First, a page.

Four more EU nations back a green post-coronavirus recovery

Ireland, Slovakia, Slovenia and Malta join call by 13 other nations to put the European Green Deal at the heart of the economic response to Covid-19

Get on your bike: the economic recovery from Covid-19 must be green, EU ministers say (Pic: syarif budhiman/Flickr)

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Most climate and environment ministers in the 27-nation EU now back a call to put the European Green Deal at the heart of a post-coronavirus recovery after Ireland, Slovakia, Slovenia and Malta joined an appeal by 13 of their EU colleagues.

Climate Home News published the original letter on 9 April, when it was signed by representatives of 10 governments. France, Germany and Greece joined in the next two days and the latest round raises the total to 17.

The ministers urge Europe to remember the challenges of climate change when designing long-term strategies for a resilient recovery from the “unprecedented crisis” of the pandemic, which has killed more than 165,000 people worldwide.

On Monday, Irish minister for communications, climate action and environment Richard Bruton, Slovak minister of environment Ján Budaj, Slovenia’s minister of the environment and spatial planning Andrej Vizjak, and Malta’s minister for the environment, climate change and planning Aaron Farrugia joined the list of signatories.

Citizens’ assemblies on climate change seek to shape the post-Covid recovery

The now 17-strong letter says: “The focus is presently on fighting the pandemic and its immediate consequences. We should, however, begin to prepare ourselves to rebuild our economy and to introduce the necessary recovery plans to bring renewed, sustainable progress and prosperity back to Europe and its citizens.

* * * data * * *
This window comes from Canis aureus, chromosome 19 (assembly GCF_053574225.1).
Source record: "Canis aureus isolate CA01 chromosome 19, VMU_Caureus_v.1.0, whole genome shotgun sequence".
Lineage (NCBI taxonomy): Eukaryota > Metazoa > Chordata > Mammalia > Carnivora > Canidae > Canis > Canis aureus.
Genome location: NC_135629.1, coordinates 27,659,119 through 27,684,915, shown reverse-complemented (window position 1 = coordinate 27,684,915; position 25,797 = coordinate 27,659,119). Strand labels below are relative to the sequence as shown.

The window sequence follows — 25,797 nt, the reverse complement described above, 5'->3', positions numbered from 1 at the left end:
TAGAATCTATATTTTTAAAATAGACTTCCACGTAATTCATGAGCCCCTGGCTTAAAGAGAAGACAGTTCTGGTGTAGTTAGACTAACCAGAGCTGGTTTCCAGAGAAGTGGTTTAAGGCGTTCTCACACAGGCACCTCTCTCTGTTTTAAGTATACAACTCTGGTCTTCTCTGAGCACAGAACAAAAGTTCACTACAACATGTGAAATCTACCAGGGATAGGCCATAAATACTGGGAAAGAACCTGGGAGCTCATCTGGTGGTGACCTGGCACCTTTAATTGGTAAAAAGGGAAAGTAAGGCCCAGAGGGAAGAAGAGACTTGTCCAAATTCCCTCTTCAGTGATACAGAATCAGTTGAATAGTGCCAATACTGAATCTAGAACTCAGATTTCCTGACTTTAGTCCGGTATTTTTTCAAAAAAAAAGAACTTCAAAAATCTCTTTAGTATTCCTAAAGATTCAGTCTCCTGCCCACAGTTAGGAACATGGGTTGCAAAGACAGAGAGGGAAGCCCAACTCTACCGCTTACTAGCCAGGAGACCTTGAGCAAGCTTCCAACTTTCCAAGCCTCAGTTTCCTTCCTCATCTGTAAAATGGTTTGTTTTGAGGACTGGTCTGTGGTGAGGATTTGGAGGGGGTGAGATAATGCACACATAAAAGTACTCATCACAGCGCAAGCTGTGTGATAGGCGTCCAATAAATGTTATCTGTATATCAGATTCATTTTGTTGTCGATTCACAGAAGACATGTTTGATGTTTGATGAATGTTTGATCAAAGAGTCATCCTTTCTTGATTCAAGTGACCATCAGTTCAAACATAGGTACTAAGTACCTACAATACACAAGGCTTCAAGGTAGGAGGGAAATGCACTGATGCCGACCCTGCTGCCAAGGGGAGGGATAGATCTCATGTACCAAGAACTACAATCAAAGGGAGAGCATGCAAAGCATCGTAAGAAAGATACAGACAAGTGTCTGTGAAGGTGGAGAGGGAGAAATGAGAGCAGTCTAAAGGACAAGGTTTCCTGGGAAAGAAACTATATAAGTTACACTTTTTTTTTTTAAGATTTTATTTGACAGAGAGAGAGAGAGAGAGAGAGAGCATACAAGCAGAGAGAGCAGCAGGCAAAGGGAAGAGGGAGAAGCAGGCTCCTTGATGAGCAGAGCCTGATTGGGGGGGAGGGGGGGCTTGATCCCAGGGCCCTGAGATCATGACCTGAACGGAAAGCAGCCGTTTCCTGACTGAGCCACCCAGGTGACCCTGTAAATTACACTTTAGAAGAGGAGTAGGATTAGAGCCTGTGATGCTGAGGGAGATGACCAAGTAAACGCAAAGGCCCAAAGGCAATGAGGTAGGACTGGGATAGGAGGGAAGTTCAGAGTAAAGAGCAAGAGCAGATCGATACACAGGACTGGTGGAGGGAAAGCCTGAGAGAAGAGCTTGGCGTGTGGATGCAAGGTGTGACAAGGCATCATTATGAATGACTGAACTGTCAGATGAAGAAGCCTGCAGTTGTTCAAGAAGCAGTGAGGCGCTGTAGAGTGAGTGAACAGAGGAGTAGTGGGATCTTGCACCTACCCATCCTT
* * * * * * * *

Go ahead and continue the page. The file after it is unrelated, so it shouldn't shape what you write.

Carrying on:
“While doing so, we must not lose sight of the persisting climate and ecological crisis. Building momentum to fight this battle has to stay high on the political agenda.”

It adds that the Green Deal, an EU blueprint to reach net zero emissions of greenhouse gases by 2050, should be central to any resilient recovery.

“The Green Deal provides us with a roadmap to make the right choices in responding to the economic crisis while transforming Europe into a sustainable and climate neutral economy,” they write.

“We should withstand the temptations of short-term solutions in response to the present crisis that risk locking the EU in a fossil fuel economy for decades to come.”

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The original 10 signatories were Austria, Denmark, Finland, Italy, Latvia, Luxembourg, the Netherlands, Portugal, Spain and Sweden.

The latest additions mean that countries outside the appeal are Belgium, Bulgaria, Croatia, Cyprus, Czech Republic, Estonia, Hungary, Lithuania, Poland and Romania.

It is unclear why some waited before endorsing the appeal, but Germany’s Environment Minister Svenja Schulze put it down to a mistake in communication.

 

 

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